About 180, including 21 children, were killed by forces loyal to Syrian President Bashar al-Assad on Saturday, the Revolution Council reported, amid a brutal army offensive to retake the country’s commercial capital Aleppo.
Four buildings were set ablaze early in the day in Aleppo’s Salaheddin district as opposition fighters battled a long-anticipated army offensive.
“It started at 4:00 am (1:00 GMT) and eight hours later it’s still hell. This is madness,” an AFP correspondent reported on Saturday.
Four helicopters launched salvoes of rockets before the rebel-held district, which has been surrounded by President Bashar al-Assad’s forces, was bombarded by artillery and tanks.
Families fled the fighting, clutching jars of preserves and bottles of milk and water amid food shortages.
Three women sheltering in a Salaheddin basement were all armed with small pistols.
“I would choose death rather than be attacked by the regime soldiers,” said one.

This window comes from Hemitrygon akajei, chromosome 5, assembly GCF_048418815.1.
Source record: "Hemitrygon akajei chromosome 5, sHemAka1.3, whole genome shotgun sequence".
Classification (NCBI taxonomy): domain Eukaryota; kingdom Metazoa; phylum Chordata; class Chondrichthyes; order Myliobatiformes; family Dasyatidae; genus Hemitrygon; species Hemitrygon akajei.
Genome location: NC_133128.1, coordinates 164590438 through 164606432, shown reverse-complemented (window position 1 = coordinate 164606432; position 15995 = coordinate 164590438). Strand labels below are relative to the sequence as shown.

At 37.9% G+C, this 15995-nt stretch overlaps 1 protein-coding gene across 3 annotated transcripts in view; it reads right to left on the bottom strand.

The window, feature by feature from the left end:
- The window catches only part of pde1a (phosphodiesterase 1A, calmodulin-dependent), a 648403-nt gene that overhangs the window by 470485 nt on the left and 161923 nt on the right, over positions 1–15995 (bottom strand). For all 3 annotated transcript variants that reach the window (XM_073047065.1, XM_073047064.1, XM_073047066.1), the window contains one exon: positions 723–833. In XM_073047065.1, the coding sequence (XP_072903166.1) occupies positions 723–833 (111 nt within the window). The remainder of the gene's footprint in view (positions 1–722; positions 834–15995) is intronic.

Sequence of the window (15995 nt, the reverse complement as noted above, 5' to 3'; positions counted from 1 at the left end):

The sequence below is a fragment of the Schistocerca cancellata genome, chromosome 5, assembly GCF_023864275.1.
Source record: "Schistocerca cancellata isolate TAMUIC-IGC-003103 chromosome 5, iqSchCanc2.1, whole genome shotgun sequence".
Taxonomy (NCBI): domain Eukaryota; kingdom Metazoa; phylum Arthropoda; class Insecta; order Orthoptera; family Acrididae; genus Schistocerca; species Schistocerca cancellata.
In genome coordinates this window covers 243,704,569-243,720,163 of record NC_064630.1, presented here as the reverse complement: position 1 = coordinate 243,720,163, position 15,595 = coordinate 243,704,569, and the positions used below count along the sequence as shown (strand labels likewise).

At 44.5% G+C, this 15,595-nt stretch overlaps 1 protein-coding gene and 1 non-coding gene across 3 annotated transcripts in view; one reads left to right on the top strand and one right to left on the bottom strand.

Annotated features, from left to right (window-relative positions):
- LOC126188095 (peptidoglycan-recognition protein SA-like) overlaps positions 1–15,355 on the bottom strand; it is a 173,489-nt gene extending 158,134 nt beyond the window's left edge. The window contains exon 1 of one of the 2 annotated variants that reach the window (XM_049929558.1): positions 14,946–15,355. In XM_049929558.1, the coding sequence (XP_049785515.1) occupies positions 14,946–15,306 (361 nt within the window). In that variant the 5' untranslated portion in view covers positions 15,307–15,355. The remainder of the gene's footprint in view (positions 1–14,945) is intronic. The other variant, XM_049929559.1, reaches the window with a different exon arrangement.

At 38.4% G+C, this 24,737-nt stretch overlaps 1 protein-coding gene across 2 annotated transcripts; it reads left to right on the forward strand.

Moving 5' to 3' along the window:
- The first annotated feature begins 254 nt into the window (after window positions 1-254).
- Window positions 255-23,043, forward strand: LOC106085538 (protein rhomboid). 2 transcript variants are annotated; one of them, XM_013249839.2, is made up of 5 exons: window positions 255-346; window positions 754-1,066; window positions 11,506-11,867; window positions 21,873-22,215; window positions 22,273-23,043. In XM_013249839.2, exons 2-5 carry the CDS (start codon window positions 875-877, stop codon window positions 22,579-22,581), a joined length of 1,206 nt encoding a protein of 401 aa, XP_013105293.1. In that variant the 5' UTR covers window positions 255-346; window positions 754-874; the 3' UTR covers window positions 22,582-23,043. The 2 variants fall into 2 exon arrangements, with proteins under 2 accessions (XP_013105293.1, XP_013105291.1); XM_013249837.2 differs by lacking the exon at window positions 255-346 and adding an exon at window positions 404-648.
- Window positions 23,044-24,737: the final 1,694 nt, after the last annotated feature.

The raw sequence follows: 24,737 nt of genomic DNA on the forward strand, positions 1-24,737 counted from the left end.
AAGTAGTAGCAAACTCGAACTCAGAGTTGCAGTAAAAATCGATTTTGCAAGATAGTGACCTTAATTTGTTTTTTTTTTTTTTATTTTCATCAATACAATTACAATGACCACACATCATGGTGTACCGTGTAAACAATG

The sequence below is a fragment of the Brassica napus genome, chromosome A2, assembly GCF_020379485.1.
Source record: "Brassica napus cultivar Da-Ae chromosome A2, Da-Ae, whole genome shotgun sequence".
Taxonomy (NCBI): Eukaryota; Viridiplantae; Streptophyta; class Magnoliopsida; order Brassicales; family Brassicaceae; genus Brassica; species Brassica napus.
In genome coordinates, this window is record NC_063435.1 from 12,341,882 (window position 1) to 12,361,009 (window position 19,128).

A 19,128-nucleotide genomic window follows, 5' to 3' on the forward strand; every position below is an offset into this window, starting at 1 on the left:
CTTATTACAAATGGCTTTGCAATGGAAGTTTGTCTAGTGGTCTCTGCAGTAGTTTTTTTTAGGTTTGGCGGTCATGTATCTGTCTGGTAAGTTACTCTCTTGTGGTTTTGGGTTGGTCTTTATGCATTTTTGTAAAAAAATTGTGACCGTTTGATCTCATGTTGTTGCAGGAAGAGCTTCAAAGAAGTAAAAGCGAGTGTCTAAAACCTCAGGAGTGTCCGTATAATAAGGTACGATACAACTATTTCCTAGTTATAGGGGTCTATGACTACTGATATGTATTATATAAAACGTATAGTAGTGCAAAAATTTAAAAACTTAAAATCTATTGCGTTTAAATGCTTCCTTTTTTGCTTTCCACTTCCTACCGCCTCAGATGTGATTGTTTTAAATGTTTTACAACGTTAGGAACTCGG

Many panic-stricken women and children have fled the quarter since Friday for other parts of the city, leaving behind only groups of men.
The Syrian Observatory for Human Rights has said that more than 20,000 people have been killed in Syria since the start of an anti-regime revolt in March 2011.
“At least 20,028 people, among them 13,978 civilians and rebels, 968 army defectors and 5,082 members of the regime forces have been killed since the start of the revolt on March 15 of last year,” said Rami Abdel Rahman, director of the Britain-based Observatory.
Russia warned that a “tragedy” was looming in Syria’s second city of Aleppo but said it was unrealistic to expect Damascus to stand by when armed rebels were occupying major cities.
The head of the Syrian National Council (SNC), the main umbrella group for opposition to President Assad, said the SNC’s foreign allies would be responsible for bloodshed in the city if they did not act quickly to prevent it.
“Our friends and allies will bear responsibility for what is happening in Aleppo if they do not move soon,” Abdelbasset Sida, visiting the United Arab Emirates for talks with officials, told a news conference early on Sunday.
Asked how the SNC’s allies could help, Sida said they would have to act outside the United Nations Security Council because initiatives within the council could be vetoed. Russia has blocked efforts to threaten Assad with U.N. sanctions.
“Any action has to be from outside the Security Council through an Arab League initiative and through a resolution passed by the General Assembly,” he said.